The absurdity in this instance is obvious. And yet every time that clashing metaphors are put together, this fault is committed more or less. It hath already been said, that metaphors are images of things which affect the senses. An image, therefore, taken from what acts upon the fight, cannot, without violence, be applied to the hearing; and so of the rest. It is no less an impropriety to make any being in nature or art to do things in its metaphorical state, which it could not do in its original. I shall illustrate what I have said by an instance which I have read more than once in controversial writers. The heavy lashes, faith a celebrated author, that have dropped from jcür point, &c. I suppose this gentleman having frequently heard of gall dropping from a pen, and being lashed in a satire, he was resolved to have them both at any rate, and so uttered this complete picce of nonsense. It will most effectually discover the absurdity of these monstrous unions, if we will suppose these metaphors or images actually painted. Imagine then a hand holding a pen, and several lashes of whip-cord falling from it, and you have the true representation of this sort of eloquence. I believe, by this very rule, a reader may be able to judge of the union of all metaphors whatsoever, and determine which are homogeneous, and which heterogeneous; or, to speak more plainly, which are confiftent, and which inconsistent.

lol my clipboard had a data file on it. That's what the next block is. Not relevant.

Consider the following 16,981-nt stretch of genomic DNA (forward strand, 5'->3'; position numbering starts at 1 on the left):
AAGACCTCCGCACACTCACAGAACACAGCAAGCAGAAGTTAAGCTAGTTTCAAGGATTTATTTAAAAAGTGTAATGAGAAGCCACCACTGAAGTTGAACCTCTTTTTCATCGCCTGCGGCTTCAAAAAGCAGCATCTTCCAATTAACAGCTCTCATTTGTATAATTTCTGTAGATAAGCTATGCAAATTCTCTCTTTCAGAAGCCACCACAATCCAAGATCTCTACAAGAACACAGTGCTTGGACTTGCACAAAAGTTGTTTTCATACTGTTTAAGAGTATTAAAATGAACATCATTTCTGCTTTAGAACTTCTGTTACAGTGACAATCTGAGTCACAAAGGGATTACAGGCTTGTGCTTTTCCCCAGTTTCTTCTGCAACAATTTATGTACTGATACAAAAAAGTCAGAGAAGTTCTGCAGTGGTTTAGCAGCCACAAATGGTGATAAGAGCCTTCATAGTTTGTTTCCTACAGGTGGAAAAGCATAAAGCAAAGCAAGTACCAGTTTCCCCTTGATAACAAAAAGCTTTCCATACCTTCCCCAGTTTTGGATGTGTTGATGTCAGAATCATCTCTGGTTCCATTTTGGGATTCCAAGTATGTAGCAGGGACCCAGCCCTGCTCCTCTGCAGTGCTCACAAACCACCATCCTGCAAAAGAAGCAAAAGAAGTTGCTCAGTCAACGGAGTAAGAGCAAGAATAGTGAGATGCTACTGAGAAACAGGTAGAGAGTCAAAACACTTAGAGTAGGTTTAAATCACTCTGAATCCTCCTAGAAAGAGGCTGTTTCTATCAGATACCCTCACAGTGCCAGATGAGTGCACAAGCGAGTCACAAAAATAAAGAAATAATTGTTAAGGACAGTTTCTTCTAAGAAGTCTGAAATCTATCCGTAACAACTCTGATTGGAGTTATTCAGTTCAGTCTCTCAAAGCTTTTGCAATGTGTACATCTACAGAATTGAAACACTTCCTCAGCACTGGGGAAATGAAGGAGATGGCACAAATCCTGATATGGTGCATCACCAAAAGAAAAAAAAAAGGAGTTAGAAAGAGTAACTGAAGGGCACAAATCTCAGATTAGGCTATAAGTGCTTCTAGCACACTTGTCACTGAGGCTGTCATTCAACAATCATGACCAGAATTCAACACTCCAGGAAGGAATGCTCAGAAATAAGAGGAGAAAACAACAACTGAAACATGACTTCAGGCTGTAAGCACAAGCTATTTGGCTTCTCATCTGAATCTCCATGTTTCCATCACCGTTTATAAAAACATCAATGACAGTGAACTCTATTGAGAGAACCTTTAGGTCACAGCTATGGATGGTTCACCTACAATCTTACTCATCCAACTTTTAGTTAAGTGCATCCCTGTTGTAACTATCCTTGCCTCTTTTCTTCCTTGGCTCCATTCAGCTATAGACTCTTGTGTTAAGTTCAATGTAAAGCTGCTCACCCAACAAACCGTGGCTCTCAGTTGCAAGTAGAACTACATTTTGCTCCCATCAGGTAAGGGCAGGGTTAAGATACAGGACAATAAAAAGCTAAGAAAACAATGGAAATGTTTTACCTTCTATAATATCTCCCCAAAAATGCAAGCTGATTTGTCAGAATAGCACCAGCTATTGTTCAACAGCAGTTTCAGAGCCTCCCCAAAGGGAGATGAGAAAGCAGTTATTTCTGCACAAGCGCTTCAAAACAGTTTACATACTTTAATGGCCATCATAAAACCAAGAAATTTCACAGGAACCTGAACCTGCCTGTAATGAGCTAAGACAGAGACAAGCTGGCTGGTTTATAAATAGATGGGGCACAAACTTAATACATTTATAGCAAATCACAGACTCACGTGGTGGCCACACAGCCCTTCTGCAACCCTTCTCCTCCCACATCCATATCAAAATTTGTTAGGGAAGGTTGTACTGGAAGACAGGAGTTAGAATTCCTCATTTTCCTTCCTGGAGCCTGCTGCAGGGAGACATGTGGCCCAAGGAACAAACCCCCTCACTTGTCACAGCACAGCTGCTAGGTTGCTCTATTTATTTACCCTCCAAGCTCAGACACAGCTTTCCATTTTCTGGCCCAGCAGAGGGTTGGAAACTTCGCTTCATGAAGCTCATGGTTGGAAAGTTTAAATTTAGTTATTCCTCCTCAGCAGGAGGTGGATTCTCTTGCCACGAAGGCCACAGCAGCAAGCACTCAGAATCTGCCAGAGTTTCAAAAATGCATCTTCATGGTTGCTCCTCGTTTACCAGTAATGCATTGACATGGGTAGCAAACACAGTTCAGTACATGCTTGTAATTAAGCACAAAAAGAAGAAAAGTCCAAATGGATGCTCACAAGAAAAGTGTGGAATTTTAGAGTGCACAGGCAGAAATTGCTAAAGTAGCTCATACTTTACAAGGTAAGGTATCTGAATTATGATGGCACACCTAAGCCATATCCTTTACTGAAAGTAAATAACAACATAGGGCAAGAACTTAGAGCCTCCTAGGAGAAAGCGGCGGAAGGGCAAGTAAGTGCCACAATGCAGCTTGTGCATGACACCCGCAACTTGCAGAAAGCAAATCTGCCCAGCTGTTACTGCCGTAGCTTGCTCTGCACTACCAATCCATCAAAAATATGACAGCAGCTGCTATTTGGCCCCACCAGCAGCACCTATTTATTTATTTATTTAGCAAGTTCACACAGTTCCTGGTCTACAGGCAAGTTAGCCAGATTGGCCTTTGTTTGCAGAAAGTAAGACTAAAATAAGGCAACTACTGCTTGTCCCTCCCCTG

THERE is yet one evil more which I must take notice of, and that is the running of metaphors into tedious allegories, which, though an error on the better hand, causes confusion, as much as the other. 'This becomes abominable, when the lustre of one word leads a writer out of his road, and makes him wander from his subject for a page together. I remember a young fellow of this turn, who having said by chance, that his inistress had a world

of charms, thereupon took occasion to consider her as one poffefsed of frigid and torrid zones, and pursued her from the one pole to the other.

I SHALL conclude this paper with a letter written in that enormous stile, which I hope my reader hath by this time set his heart against. The cpistle hath heretofore received great applaufe; but after what hath been said, let any man commend it if he dare.

'SIR,

FTER the many heary lases that have fallen

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' the load that my ink can lay upon your thoulders. You . have quartered all the foul language upon me that could • be raked out of the air of Billingsgate, without know

ing who I am, or whether I deserve to be cufped and Scarified at this rate. I tell you once for all, turn your

you please, you shall never smell me out. Do you think that the panics, which

fuw about the pa• rish, will ever build a monument to your glory? No, Sir, you may fight these battles as long as you will, but when you come to balance the account, you will find that you have been fishing in troubled waters, and that an ignis 'fatuus hath bewildered you, and that indeed you

have built upon a fandy foundation, and brought your hogs to a fair marker.

I am, SIR,

Yours, &c.'

N° 596.

Monday, September 20.

Molle meum lecibiis cor est viclabile telis.

Ovid. Ep. 15. v.79.

Pope.

Cupid's light darts my tender boom move. T , so .

HE case of my correspondent, who sends me the fical, that I know rot how to entertain my readers better than by laying it before them.

6

SIR,